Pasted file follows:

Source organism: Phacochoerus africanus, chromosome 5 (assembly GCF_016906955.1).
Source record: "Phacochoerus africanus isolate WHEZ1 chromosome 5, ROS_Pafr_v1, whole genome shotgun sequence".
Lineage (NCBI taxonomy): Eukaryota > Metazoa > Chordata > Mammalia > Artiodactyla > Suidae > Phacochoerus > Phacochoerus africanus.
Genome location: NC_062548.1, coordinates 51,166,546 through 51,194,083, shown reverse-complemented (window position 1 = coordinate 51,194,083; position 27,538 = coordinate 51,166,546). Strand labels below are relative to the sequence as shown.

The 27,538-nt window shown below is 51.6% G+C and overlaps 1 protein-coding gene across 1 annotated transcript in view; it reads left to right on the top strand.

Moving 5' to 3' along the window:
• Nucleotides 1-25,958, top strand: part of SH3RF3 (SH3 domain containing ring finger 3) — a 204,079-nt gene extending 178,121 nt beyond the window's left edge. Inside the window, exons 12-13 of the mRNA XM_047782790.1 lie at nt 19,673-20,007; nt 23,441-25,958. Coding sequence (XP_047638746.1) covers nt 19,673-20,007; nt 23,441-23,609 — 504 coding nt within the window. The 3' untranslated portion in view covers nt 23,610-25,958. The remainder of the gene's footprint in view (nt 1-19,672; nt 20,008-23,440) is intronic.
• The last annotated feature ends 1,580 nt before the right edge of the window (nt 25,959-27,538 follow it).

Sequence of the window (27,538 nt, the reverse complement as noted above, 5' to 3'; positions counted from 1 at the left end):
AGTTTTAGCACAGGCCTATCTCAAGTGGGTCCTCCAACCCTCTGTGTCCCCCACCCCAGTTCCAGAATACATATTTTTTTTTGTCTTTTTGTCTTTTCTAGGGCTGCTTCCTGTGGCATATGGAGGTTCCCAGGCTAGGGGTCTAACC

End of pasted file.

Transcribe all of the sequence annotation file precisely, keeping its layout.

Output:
Source organism: Phacochoerus africanus, chromosome 5 (assembly GCF_016906955.1).
Source record: "Phacochoerus africanus isolate WHEZ1 chromosome 5, ROS_Pafr_v1, whole genome shotgun sequence".
Lineage (NCBI taxonomy): Eukaryota > Metazoa > Chordata > Mammalia > Artiodactyla > Suidae > Phacochoerus > Phacochoerus africanus.
Genome location: NC_062548.1, coordinates 51,166,546 through 51,194,083, shown reverse-complemented (window position 1 = coordinate 51,194,083; position 27,538 = coordinate 51,166,546). Strand labels below are relative to the sequence as shown.

The 27,538-nt window shown below is 51.6% G+C and overlaps 1 protein-coding gene across 1 annotated transcript in view; it reads left to right on the top strand.

Moving 5' to 3' along the window:
• Nucleotides 1-25,958, top strand: part of SH3RF3 (SH3 domain containing ring finger 3) — a 204,079-nt gene extending 178,121 nt beyond the window's left edge. Inside the window, exons 12-13 of the mRNA XM_047782790.1 lie at nt 19,673-20,007; nt 23,441-25,958. Coding sequence (XP_047638746.1) covers nt 19,673-20,007; nt 23,441-23,609 — 504 coding nt within the window. The 3' untranslated portion in view covers nt 23,610-25,958. The remainder of the gene's footprint in view (nt 1-19,672; nt 20,008-23,440) is intronic.
• The last annotated feature ends 1,580 nt before the right edge of the window (nt 25,959-27,538 follow it).

Sequence of the window (27,538 nt, the reverse complement as noted above, 5' to 3'; positions counted from 1 at the left end):
AGTTTTAGCACAGGCCTATCTCAAGTGGGTCCTCCAACCCTCTGTGTCCCCCACCCCAGTTCCAGAATACATATTTTTTTTTGTCTTTTTGTCTTTTCTAGGGCTGCTTCCTGTGGCATATGGAGGTTCCCAGGCTAGGGGTCTAACC